Military spouse beautifully captures homefront life in new poetry book
On her way to graduating Summa Cum Laude and Phi Beta Kappa from Harvard University, Victoria Kelly didn’t envision a future as a military spouse. She was intently focused on political science with an eye on a career in international law.
All of that started to change when she attended the Naval Academy Foreign Affairs Conference during the spring semester of her senior year. There she met one Midshipman First Class Will Kelly who was on his way to Oxford as a Rhodes Scholar at the same time she was headed to Ireland to pursue a masters in Creative Writing from Trinity College in Dublin. That connection led to a relationship.
They managed to keep their love alive over the months that Will attended flight school and Victoria studied at the prestigious Iowa Writers’ Workshop where she honed her literary chops, mostly focusing on the fiction genre. Once Will pinned on his Wings of Gold the two got married and moved to Virginia Beach where he was assigned to his first F/A-18 squadron.
Will went to sea with VFA-31 “The Tomcatters” and flew missions in support of Operation Enduring Freedom while Victoria took care of the homefront. For all of her education, nothing to that point had really prepared her for the emotions — the fears and frustrations — that surround a wartime deployment.
It was fertile ground for an artist. The muse descended and the words started coming to her but as poetry not fiction. She was satisfied enough with the results to submit her poems to some contests and literary journals, and she wound up winning awards and getting her work published. Her first poetry chapbook, Prayers of an American Wife, won the Coal Hill Prize and was published by Autumn House Press in 2012.
Her second book of poems, titled When the Men Go off to War, was just released by the Naval Institute Press and is already receiving a lot of attention from both the military community as well as literary critics. Connecticut State Poet Laureate Dick Allen said, “Hers is one of the finest first collections of poems I’ve read in the last decade,” and writer Dorianne Laux characterized the work as “quiet, spare, and moving.”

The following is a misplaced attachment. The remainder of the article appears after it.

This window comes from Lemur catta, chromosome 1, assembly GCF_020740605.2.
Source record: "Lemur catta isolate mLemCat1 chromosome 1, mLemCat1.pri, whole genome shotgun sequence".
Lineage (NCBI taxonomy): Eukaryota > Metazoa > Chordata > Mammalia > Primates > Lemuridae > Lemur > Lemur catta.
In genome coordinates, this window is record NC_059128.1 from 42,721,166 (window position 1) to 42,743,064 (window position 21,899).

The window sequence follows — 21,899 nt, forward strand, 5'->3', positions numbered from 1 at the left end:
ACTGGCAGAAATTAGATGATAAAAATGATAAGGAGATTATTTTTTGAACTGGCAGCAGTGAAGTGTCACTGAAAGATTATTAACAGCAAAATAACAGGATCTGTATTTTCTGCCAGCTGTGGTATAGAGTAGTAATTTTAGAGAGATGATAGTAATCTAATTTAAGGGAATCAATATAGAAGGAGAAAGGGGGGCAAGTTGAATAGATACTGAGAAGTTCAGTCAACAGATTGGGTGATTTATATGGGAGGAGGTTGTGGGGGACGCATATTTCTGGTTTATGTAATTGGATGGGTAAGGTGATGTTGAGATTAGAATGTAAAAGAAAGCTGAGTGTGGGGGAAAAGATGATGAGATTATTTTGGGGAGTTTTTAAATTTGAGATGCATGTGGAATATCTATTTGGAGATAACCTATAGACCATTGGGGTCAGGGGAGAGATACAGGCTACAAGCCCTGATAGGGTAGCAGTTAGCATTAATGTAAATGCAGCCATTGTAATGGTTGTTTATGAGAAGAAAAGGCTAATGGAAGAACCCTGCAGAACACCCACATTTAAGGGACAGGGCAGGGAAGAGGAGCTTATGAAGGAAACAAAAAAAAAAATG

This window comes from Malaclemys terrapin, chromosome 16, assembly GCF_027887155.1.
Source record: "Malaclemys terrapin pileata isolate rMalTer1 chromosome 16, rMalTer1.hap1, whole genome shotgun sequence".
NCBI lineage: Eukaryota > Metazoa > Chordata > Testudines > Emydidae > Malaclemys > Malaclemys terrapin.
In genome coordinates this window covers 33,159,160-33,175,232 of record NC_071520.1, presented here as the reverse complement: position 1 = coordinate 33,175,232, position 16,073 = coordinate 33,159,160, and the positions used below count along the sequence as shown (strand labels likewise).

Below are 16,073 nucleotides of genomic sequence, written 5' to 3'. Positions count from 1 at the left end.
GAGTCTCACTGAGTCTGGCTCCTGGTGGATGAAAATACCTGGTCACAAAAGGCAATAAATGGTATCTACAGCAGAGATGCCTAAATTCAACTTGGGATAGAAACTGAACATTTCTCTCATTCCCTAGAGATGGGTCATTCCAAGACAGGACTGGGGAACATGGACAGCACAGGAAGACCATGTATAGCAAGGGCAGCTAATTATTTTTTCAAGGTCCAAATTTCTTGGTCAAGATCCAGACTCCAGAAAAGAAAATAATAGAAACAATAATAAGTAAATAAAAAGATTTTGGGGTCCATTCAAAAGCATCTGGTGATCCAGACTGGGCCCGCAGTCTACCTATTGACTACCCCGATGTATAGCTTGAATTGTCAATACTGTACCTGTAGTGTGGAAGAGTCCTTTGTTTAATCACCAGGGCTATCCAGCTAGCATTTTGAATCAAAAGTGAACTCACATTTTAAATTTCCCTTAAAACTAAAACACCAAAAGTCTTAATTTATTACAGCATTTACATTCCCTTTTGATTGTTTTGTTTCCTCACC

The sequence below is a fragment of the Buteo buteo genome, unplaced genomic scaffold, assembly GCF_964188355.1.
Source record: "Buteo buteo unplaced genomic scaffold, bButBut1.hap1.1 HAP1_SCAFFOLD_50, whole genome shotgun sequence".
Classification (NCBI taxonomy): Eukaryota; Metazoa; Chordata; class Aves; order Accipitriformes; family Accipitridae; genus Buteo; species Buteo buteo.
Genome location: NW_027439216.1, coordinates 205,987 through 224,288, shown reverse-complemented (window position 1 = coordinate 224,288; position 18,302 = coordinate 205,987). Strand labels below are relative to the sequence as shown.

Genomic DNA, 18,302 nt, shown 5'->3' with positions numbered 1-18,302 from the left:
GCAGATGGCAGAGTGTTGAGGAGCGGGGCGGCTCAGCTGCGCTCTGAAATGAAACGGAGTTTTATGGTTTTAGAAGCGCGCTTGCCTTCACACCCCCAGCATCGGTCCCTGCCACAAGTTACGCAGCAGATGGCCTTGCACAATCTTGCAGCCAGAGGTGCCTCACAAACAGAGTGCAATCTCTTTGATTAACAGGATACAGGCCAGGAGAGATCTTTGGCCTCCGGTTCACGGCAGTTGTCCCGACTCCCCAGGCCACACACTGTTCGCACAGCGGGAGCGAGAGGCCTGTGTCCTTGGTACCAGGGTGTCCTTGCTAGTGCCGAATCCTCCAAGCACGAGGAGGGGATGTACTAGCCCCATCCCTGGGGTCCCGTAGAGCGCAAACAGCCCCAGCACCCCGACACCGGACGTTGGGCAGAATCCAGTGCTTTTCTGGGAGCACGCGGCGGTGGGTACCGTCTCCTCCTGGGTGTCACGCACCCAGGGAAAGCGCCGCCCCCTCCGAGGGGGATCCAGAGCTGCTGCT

An excerpt from the poem “Patuxent River” provides a good example of Kelly’s signature phrasing and metaphor:
. . . My husband stopped the car, stepped out to the road, and lifted
his face toward the roar of the jets overhead, looking
the way people look in the rain in movies
when they are happy. To him the were
as beautiful as children, those gray,
hairless beasts that had brought us here,
but he talked of them like mistresses, and he loved them,
and I loved him . . .
When the Men Go off to War is full of these sort of evocative passages, at once beautiful and tragic and always real. Navy SEAL veteran and bestselling author Eric Greitens may have put it best when he said, “We leave [Victoria’s] poems wiser and stronger.”
Watch this animated short featuring the title poem from When the Men go off to War:
Besides being an accomplished poet, Kelly is about to be a published novelist. Her debut, Houdini’s Wife, will hit shelves in March of 2016.
For more information about Victoria Kelly and to order the book visit her website here.
Here is how the MLRS became a 44-mile sniper
The M31 Guided Unitary Rocket can put 200 pounds of high explosive within 30 feet of its aimpoint. That'll ruin a bad guy's day.
These 10 letters kids sent to deployed troops will make you smile
From moms who drink wine to soldier kitties saying 'meow,' these hilarious letters to troops will warm your heart.
This robotic Kobra bites IEDs and can move an NFL lineman
The life-saving bite of this Kobra isn't its only impressive feature.
This is how a dress code change won us Guadalcanal
At a critical stage in the War of the Pacific, Vice Admiral William "Bull" Halsey returned to action ripping open his dress shirt like a sailor Hulk.
This is how missing or captured troops get promoted
According to the Department of Defense, prisoners of war and those under missing status continue to be considered for promotion along with their contemporaries.
6 reasons Charleston might be America's most gung-ho military city
From Charles Towne Landing to the Medal of Honor Museum, go grab a pint where George Washington drank and read about the military legacy of South Carolina's Atlantic jewel.
This is how long South Korea thinks it will take to conquer the North
South Korea says they are developing new plans to defend against advancing North Korean threats after a data breach left their outdated plans vulnerable.
This stunning video shows how well 100-year-old ammo works today
While original 1911 pistols surely still function today, turns out so does the ammo from that era.
This could be the Army's next rifle — and it's totally awesome
Textron debuted its newest rifle, the Intermediate Case-Telescoped Carbine, at AUSA. It's lighter and more deadly than the current M4.